Foxconn workers not all pleased with fewer hours
Several workers in Foxconn's factories in China reportedly say that now that they're working fewer hours, they won't be able to make as much money.
As the Fair Labor Association handed down results from its audit of Foxconn facilities yesterday, the Chinese manufacturer promised reform. But not all employees are so sure those reforms will benefit them.
Speaking to Reuters in interviews published today, a host of workers for Foxconn, which makes gadgets for technology giants ranging from Apple to Hewlett-Packard, said they're concerned the sweeping changes--including cutting hours--will cause them to earn less income.
"We are worried we will have less money to spend," Foxconn worker Wu Jun told Reuters. "Of course, if we work less overtime, it would mean less money."
showed a host of issues in Foxconn facilities, including employees working far more hours than allowed under the FLA Code standard and Chinese legal limits. The FLA also found that some employees worked more than seven days in a row -- a violation.
For its part, Foxconn said that it would adhere to the FLA's "prescription" and reduce work hours. The company has also said that it would analyze the current financial needs of its employees and "develop a compensation package that addresses the income lost through reduced hours." Higher wages, one would think, would be enough to put the company's workers at ease.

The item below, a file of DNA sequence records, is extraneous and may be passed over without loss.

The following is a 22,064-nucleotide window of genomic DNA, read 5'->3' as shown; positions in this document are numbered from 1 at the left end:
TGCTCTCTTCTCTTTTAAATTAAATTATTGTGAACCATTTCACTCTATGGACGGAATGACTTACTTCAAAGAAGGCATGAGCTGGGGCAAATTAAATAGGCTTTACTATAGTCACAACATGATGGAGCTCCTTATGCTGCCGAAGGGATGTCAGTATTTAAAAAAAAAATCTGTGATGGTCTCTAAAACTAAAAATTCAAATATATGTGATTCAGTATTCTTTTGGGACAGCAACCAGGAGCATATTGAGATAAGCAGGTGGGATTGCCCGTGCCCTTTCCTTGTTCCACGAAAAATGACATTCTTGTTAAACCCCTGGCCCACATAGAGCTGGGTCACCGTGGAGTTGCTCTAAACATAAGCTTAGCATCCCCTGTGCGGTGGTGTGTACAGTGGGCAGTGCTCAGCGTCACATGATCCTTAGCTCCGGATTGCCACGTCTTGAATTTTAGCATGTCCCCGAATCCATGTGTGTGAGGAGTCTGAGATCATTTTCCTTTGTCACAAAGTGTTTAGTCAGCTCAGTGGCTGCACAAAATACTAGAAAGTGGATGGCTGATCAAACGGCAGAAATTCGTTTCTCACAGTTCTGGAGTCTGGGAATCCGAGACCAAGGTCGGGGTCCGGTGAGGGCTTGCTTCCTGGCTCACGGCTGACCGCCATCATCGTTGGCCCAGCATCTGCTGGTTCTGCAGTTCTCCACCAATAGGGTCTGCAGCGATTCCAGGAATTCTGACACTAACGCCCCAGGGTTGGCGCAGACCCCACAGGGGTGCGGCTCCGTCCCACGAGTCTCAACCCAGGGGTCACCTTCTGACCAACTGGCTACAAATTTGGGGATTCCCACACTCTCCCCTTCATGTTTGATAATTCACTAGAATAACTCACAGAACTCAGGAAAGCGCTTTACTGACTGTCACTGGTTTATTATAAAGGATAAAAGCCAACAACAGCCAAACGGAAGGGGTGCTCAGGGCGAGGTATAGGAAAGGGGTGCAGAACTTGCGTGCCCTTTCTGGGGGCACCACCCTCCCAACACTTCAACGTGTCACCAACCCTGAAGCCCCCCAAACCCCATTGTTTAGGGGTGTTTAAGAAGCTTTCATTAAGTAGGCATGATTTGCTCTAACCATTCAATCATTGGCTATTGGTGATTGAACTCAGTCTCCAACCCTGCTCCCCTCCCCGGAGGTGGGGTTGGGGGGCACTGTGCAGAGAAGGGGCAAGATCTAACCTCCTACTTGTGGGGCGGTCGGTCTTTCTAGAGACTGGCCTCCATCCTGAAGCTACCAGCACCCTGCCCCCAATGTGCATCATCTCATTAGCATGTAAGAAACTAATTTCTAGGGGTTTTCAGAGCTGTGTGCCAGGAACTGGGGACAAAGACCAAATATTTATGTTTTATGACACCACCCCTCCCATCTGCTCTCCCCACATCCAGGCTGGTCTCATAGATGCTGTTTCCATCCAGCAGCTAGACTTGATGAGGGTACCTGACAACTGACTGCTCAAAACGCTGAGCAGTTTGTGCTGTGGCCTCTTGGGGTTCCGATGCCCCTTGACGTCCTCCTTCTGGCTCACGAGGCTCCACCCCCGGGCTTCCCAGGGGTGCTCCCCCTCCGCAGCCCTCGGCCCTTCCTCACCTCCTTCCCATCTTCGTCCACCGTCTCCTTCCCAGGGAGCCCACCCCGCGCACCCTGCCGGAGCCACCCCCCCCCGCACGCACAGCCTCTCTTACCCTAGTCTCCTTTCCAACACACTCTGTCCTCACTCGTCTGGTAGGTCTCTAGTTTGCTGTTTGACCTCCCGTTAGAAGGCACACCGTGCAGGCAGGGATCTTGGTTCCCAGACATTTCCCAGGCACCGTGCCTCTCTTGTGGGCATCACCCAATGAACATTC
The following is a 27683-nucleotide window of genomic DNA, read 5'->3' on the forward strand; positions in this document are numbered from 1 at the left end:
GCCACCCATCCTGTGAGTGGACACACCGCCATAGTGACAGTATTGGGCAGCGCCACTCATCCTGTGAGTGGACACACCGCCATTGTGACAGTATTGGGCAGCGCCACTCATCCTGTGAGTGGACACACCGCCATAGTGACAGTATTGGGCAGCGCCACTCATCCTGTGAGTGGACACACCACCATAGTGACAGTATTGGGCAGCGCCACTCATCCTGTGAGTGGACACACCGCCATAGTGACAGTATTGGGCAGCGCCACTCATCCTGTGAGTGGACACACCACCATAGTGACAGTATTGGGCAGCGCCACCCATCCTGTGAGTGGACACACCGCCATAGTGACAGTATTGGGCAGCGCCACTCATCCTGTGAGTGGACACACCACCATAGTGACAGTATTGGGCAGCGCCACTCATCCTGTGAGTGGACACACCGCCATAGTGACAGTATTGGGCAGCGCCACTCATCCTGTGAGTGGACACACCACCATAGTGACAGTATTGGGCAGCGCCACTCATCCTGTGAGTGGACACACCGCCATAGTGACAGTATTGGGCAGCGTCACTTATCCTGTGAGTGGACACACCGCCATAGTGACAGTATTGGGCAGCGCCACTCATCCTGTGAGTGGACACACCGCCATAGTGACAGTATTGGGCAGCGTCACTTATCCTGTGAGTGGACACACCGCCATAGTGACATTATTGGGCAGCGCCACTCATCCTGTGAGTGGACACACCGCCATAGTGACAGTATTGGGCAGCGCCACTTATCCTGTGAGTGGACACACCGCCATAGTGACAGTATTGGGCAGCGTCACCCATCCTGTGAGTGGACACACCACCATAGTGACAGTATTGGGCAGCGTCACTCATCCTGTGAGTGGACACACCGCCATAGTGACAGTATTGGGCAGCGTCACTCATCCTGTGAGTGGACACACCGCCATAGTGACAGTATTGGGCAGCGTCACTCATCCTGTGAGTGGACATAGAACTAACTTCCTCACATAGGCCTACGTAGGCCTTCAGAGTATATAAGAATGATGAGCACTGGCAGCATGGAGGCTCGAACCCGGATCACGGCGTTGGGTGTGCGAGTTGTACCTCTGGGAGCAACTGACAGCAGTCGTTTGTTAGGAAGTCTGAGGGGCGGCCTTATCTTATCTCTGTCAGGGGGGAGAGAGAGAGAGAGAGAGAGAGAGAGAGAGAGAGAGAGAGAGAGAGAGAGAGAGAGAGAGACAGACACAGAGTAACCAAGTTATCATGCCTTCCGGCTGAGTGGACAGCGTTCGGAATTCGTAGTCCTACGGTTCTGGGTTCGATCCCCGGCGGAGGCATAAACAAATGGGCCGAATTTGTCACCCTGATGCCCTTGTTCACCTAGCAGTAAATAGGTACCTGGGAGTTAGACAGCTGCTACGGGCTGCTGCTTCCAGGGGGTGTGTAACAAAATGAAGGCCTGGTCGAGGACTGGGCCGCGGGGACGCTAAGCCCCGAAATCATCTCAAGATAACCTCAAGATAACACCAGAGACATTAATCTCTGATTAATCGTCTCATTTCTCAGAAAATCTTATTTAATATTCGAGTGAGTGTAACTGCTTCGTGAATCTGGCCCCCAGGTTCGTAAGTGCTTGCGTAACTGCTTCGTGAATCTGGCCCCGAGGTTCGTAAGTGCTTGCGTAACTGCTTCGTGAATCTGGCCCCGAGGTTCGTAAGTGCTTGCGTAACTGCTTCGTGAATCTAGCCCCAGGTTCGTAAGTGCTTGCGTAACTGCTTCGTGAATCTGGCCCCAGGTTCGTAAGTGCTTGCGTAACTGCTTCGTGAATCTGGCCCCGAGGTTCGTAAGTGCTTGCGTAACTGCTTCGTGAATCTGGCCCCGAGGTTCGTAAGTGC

However, according to Reuters, some Foxconn employees aren't so sure the company will follow through on that promise. Many others believe that the new overtime limit of 36 hours just isn't enough.
"We think that 60 hours of overtime a month would be reasonable and that 36 hours would be too little," Foxconn worker Chen Yamei told Reuters.
Chen's statement isn't necessarily surprising, given the FLA's survey of Foxconn workers. The organization found that 48 percent of Foxconn's employees found their workloads reasonable, while more than one-third of respondents said that they'd like to work more hours to make more money. Only 17.7 percent of the workers were interested in working less.
So, what might the future look like for Foxconn's workers? It's tough to say. But at least some people
"Apple's own auditor has now confirmed that Foxconn never corrected the violations in areas like excessive overtime that were first exposed six years ago," Scott Nova, executive director of the Workers Rights Consortium, a labor-rights group, told CNET yesterday. "It seems that the only penalty for Foxconn is the obligation to promise to do better next time."